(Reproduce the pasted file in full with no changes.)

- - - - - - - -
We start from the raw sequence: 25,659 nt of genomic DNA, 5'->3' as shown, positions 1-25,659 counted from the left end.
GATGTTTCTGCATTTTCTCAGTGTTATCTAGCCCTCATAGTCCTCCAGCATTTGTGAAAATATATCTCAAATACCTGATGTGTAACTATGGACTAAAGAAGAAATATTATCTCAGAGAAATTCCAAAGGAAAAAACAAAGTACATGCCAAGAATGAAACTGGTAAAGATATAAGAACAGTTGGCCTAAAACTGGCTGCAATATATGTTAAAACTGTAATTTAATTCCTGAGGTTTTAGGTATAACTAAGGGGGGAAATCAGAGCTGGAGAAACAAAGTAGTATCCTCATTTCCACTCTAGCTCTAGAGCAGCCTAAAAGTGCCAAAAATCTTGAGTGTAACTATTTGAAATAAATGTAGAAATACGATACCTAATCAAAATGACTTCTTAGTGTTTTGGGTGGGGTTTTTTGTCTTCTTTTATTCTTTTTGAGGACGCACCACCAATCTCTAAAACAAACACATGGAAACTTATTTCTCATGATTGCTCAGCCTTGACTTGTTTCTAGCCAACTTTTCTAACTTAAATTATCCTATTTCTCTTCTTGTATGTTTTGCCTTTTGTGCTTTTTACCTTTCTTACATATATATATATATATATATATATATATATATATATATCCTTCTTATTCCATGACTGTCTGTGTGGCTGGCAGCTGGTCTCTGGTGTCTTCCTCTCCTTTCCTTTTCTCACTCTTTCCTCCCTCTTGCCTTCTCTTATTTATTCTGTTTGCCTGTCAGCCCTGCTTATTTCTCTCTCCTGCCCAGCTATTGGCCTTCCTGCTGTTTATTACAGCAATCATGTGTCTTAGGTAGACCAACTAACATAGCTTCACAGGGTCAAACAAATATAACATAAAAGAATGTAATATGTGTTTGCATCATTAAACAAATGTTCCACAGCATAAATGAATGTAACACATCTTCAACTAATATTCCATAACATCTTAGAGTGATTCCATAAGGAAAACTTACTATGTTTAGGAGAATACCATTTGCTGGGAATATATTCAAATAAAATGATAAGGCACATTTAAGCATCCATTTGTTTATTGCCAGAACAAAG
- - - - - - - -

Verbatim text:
We start from the raw sequence: 25,659 nt of genomic DNA, 5'->3' as shown, positions 1-25,659 counted from the left end.
GATGTTTCTGCATTTTCTCAGTGTTATCTAGCCCTCATAGTCCTCCAGCATTTGTGAAAATATATCTCAAATACCTGATGTGTAACTATGGACTAAAGAAGAAATATTATCTCAGAGAAATTCCAAAGGAAAAAACAAAGTACATGCCAAGAATGAAACTGGTAAAGATATAAGAACAGTTGGCCTAAAACTGGCTGCAATATATGTTAAAACTGTAATTTAATTCCTGAGGTTTTAGGTATAACTAAGGGGGGAAATCAGAGCTGGAGAAACAAAGTAGTATCCTCATTTCCACTCTAGCTCTAGAGCAGCCTAAAAGTGCCAAAAATCTTGAGTGTAACTATTTGAAATAAATGTAGAAATACGATACCTAATCAAAATGACTTCTTAGTGTTTTGGGTGGGGTTTTTTGTCTTCTTTTATTCTTTTTGAGGACGCACCACCAATCTCTAAAACAAACACATGGAAACTTATTTCTCATGATTGCTCAGCCTTGACTTGTTTCTAGCCAACTTTTCTAACTTAAATTATCCTATTTCTCTTCTTGTATGTTTTGCCTTTTGTGCTTTTTACCTTTCTTACATATATATATATATATATATATATATATATATATATATCCTTCTTATTCCATGACTGTCTGTGTGGCTGGCAGCTGGTCTCTGGTGTCTTCCTCTCCTTTCCTTTTCTCACTCTTTCCTCCCTCTTGCCTTCTCTTATTTATTCTGTTTGCCTGTCAGCCCTGCTTATTTCTCTCTCCTGCCCAGCTATTGGCCTTCCTGCTGTTTATTACAGCAATCATGTGTCTTAGGTAGACCAACTAACATAGCTTCACAGGGTCAAACAAATATAACATAAAAGAATGTAATATGTGTTTGCATCATTAAACAAATGTTCCACAGCATAAATGAATGTAACACATCTTCAACTAATATTCCATAACATCTTAGAGTGATTCCATAAGGAAAACTTACTATGTTTAGGAGAATACCATTTGCTGGGAATATATTCAAATAAAATGATAAGGCACATTTAAGCATCCATTTGTTTATTGCCAGAACAAAG